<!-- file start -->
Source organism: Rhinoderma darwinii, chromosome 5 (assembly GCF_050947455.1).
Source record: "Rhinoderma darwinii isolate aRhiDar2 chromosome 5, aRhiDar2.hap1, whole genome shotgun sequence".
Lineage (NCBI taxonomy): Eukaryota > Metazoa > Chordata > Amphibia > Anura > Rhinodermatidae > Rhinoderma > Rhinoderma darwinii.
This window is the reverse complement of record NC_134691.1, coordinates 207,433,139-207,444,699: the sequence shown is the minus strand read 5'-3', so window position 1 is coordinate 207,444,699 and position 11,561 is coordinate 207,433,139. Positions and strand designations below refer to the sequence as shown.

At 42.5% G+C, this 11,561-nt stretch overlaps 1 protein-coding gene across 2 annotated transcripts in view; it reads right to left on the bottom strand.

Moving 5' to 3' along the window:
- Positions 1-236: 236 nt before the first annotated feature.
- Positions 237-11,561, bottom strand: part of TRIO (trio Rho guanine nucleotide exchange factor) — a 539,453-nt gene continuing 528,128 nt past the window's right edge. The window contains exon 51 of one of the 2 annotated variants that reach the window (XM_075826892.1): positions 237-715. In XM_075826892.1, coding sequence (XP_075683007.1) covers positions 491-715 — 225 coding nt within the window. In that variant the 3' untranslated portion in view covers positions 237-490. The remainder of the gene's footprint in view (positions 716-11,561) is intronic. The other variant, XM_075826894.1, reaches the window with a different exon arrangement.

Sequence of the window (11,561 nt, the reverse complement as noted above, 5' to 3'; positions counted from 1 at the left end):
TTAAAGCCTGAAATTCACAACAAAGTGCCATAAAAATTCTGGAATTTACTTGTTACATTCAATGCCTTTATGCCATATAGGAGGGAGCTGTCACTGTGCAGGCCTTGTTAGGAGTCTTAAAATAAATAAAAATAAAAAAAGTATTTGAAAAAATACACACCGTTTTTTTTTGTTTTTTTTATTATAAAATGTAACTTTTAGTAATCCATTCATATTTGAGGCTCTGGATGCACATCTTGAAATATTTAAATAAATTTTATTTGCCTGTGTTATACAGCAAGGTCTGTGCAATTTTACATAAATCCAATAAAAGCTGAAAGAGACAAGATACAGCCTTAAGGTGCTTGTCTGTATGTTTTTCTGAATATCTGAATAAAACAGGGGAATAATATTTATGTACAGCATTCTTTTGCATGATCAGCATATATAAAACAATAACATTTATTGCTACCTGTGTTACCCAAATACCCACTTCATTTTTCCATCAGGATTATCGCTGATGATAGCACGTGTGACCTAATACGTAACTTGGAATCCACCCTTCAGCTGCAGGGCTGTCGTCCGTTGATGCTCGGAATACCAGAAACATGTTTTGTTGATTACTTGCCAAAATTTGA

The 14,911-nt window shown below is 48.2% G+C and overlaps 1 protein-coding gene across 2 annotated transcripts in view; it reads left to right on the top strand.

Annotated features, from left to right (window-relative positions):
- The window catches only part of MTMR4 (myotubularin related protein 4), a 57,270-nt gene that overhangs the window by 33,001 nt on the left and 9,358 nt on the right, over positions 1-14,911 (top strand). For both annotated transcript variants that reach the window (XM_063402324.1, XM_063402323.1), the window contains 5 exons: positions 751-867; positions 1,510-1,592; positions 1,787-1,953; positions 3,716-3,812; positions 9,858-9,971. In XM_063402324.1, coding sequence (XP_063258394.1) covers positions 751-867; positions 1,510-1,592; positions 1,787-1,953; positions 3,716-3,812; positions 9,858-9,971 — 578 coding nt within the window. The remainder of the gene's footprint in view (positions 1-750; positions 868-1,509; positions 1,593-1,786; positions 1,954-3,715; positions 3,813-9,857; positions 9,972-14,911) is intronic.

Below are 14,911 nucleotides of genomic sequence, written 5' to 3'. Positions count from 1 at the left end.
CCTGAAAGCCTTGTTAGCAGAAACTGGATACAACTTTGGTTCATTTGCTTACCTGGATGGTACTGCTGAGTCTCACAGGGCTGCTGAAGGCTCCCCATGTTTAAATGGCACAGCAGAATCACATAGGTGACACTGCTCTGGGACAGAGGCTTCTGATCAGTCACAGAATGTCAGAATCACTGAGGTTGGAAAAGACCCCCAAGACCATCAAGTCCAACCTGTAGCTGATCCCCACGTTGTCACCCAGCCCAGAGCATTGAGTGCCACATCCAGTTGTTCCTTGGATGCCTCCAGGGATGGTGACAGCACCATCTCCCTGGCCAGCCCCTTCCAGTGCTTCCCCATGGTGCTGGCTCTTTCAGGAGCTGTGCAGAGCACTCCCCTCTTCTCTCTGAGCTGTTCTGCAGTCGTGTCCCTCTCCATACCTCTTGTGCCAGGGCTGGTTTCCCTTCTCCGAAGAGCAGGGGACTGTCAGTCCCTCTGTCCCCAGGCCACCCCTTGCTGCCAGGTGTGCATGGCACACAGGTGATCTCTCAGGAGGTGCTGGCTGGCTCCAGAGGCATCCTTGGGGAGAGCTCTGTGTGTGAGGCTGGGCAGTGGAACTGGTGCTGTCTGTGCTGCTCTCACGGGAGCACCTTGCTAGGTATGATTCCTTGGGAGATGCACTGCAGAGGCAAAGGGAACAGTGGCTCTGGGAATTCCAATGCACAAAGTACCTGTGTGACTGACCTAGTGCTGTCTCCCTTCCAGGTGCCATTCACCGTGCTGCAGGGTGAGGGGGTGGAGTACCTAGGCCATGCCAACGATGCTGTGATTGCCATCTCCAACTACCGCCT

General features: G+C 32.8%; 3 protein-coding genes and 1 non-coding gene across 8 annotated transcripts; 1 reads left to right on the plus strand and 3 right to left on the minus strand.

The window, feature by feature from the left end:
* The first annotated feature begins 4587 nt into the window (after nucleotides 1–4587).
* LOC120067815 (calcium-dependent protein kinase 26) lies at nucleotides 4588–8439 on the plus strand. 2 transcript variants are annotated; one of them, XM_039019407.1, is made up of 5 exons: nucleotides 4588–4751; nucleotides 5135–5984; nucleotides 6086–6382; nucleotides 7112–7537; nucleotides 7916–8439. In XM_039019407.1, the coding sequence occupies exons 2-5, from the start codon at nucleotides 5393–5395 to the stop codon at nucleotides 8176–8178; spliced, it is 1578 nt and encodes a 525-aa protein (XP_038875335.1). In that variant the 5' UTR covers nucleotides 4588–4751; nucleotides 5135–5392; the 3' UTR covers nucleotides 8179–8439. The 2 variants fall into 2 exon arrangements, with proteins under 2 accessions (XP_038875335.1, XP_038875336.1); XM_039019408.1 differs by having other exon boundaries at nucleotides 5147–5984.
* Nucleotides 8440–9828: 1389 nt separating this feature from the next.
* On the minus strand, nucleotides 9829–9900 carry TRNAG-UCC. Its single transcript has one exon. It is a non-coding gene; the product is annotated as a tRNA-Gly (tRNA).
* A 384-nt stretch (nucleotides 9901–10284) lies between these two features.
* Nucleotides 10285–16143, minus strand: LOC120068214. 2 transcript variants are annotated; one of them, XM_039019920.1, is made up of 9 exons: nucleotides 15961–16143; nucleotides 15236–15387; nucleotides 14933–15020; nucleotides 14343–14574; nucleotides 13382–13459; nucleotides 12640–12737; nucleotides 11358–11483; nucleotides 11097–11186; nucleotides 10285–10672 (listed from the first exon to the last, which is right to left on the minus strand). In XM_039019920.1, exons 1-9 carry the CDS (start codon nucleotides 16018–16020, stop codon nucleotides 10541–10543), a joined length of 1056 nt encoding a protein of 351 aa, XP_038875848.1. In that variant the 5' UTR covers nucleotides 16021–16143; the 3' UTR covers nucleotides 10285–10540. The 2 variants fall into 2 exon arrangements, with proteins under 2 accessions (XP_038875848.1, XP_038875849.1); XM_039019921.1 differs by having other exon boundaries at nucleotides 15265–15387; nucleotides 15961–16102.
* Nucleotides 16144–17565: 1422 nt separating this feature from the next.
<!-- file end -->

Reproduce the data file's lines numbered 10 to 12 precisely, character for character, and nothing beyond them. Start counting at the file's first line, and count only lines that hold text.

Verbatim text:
TTAAAGCCTGAAATTCACAACAAAGTGCCATAAAAATTCTGGAATTTACTTGTTACATTCAATGCCTTTATGCCATATAGGAGGGAGCTGTCACTGTGCAGGCCTTGTTAGGAGTCTTAAAATAAATAAAAATAAAAAAAGTATTTGAAAAAATACACACCGTTTTTTTTTGTTTTTTTTATTATAAAATGTAACTTTTAGTAATCCATTCATATTTGAGGCTCTGGATGCACATCTTGAAATATTTAAATAAATTTTATTTGCCTGTGTTATACAGCAAGGTCTGTGCAATTTTACATAAATCCAATAAAAGCTGAAAGAGACAAGATACAGCCTTAAGGTGCTTGTCTGTATGTTTTTCTGAATATCTGAATAAAACAGGGGAATAATATTTATGTACAGCATTCTTTTGCATGATCAGCATATATAAAACAATAACATTTATTGCTACCTGTGTTACCCAAATACCCACTTCATTTTTCCATCAGGATTATCGCTGATGATAGCACGTGTGACCTAATACGTAACTTGGAATCCACCCTTCAGCTGCAGGGCTGTCGTCCGTTGATGCTCGGAATACCAGAAACATGTTTTGTTGATTACTTGCCAAAATTTGA

The 14,911-nt window shown below is 48.2% G+C and overlaps 1 protein-coding gene across 2 annotated transcripts in view; it reads left to right on the top strand.

Annotated features, from left to right (window-relative positions):